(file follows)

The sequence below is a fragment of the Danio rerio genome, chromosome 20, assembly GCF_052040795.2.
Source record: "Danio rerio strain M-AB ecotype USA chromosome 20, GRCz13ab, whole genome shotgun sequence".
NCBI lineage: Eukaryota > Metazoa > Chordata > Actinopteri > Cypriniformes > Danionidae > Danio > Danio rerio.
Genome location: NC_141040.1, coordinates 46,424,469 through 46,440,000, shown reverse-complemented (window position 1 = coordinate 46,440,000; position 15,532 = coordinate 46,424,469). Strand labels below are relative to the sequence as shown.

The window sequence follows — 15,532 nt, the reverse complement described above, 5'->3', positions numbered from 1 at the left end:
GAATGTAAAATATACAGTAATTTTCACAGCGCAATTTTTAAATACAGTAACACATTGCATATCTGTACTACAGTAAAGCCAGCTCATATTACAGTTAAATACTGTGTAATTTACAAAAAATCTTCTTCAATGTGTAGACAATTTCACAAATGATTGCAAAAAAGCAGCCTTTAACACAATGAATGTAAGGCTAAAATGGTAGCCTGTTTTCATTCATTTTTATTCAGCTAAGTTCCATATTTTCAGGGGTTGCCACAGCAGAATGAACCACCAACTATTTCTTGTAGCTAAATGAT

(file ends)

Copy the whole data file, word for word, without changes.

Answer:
The sequence below is a fragment of the Danio rerio genome, chromosome 20, assembly GCF_052040795.2.
Source record: "Danio rerio strain M-AB ecotype USA chromosome 20, GRCz13ab, whole genome shotgun sequence".
NCBI lineage: Eukaryota > Metazoa > Chordata > Actinopteri > Cypriniformes > Danionidae > Danio > Danio rerio.
Genome location: NC_141040.1, coordinates 46,424,469 through 46,440,000, shown reverse-complemented (window position 1 = coordinate 46,440,000; position 15,532 = coordinate 46,424,469). Strand labels below are relative to the sequence as shown.

The window sequence follows — 15,532 nt, the reverse complement described above, 5'->3', positions numbered from 1 at the left end:
GAATGTAAAATATACAGTAATTTTCACAGCGCAATTTTTAAATACAGTAACACATTGCATATCTGTACTACAGTAAAGCCAGCTCATATTACAGTTAAATACTGTGTAATTTACAAAAAATCTTCTTCAATGTGTAGACAATTTCACAAATGATTGCAAAAAAGCAGCCTTTAACACAATGAATGTAAGGCTAAAATGGTAGCCTGTTTTCATTCATTTTTATTCAGCTAAGTTCCATATTTTCAGGGGTTGCCACAGCAGAATGAACCACCAACTATTTCTTGTAGCTAAATGAT